Category Archives: Privacy

Do You Care If Someone Is Reading Your Email?

For some people, they don’t really care.  For other people, it is a complete invasion of privacy.

For both groups, it is happening every day.

Apps sometimes ask for permission to read your mail.  It could be to get rid of junk mail or clean your mailbox or many other reasons, but in all cases, you MUST give the app permission in order for it to read your mail.

What is sometimes not clear is that while YOU think that means that the app is reading your email, what the developer thinks is that HE/SHE can read your email.

When the app was installed eons ago, Google popped up a dialog box something like this:

You then clicked on the Allow box and the app started working its magic.

The Wall Street Journal reported earlier this week that, for example, employees of Edison Software read the mail of hundreds of users to build a new feature.   Return Path reportedly read the emails of thousands of users.

The developers say, its in the license agreement that I am sure that you read.  NOT!

Google says Not Our Fault!  You gave the app permission.

To see who you gave those permissions to and take them away, follow these steps from Motherboard:

To see which apps you’ve given email permissions to, you can use Google’s Security Checkup for Gmail. To remove these permissions, go to your Google account settings, select “sign-in and security,” navigate to “apps with account access,” click “manage apps,” and then click on your linked apps and hit “remove access.” (Go to the bottom of the post linked at the end of this blog for step-by-step screenshots illustrating how to do this.)

But this really begs a larger question.

Think about all the apps that you have installed on your iPhone or Android phone (or the two people on the planet that are still running Windows phones).

Did you even think about the permissions that the app asked for when you installed it.  Or if it asked for permissions when you ran it.

Absent doing that, there is no telling what your apps are doing.  Reading your texts, tracking your location or who knows what else.

Of course, if you don’t care, then its not a problem.  Otherwise, you should look at the permissions that you have given the various apps that are installed.  And when you install a new app, consider whether you REALLY want that app or its developers to be reading your mail or tracking your location.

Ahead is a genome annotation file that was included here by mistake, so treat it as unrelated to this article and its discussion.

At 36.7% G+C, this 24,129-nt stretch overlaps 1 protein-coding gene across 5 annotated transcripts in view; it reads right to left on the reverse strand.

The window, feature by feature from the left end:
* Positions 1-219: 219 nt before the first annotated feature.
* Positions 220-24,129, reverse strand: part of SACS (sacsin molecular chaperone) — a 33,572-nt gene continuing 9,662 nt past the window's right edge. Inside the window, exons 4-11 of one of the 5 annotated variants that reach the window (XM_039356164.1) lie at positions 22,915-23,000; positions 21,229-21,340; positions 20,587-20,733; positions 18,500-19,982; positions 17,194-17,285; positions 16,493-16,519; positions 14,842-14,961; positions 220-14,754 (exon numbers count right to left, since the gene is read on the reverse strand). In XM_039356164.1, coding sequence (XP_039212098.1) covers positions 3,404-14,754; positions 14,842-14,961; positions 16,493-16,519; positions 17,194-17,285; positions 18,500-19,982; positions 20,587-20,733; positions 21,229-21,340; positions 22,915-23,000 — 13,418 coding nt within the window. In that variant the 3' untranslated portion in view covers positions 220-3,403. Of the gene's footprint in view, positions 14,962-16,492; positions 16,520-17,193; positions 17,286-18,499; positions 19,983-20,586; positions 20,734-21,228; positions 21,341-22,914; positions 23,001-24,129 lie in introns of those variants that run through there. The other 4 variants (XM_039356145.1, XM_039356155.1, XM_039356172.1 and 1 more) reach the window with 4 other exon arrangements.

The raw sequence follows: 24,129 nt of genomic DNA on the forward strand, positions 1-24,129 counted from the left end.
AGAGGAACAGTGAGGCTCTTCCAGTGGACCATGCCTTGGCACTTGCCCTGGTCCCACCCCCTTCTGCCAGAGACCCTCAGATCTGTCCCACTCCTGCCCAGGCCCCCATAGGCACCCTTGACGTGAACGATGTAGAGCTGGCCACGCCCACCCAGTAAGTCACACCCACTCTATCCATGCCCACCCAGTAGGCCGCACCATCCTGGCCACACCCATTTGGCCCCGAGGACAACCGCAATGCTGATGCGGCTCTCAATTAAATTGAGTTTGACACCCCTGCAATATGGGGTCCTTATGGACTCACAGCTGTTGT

Information for this post came from Motherboard.

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News Bites for Friday June 29, 2018

The Supremes Say Warrant Required For Cell Data

In a 5-4 decision last week, the Supremes said that the police should have gotten a search warrant before they asked for months worth of location data of a suspect.  The suspect in a robbery case was tracked by the police – over 12,000 locations, over 127 days, to correlate robbery locations to the suspect’s location.   Chief Justice John Roberts wrote the opinion, basically saying this this is a search within the bounds of the 4th Amendment.  This is good news for privacy advocates saying the the power of the government is not unbounded.  Source: CNet.

GDPR: One Month In

Not surprisingly, one month in and we have already seen the results of GDPR.

The UK Information Commissioner’s office says they have seen a sharp rise in both complaints and notifications.  In France, they have have seen a 50% rise in complaints compared to last year.

Austria says that they have received 128 complaints and 500 questions, along with 59 breach notifications.  Compare that 59 number to the entire eight months prior to the law going into effect – effectively an 8x increase.

Still numbers in the hundreds and not in the millions means that people are not going crazy.  What we don’t have data on, yet, is how many people requested copies of their information or requested that their information be deleted. Source:  WARC

Exactis Exposes More Than 340 Million Records

And the record for most breached records goes to Exactis.  Well, no, actually that record will hopefully always stay with Yahoo, but still, 340 million records (230 million consumers and 110 million businesses)  is not a drop in the bucket.

Exactis is one of those data aggregation firms that know everything from your name and address to how many kids you have and your income, among literally thousands of data points.

Now it appears that data was exposed because of a lack of controls placed on an Amazon Elastic Search setup.

Given new privacy laws in place and coming in place, this type of breach MAY need to be disclosed.  So far, the company is being quiet about it.  Older privacy laws did not consider things like your kid’s names, ages and genders private.  Newer ones are starting to, hence the requirement for disclosure, possibly.  Source: Wired)

8 States Settle With Equifax Over Breach

8 states – Alabama, California, Georgia, Maine, Massachusetts, New York, North Carolina and Texas – have come to an agreement with Equifax on security practices.  This is only one of MANY legal actions that Equifax will have to deal with.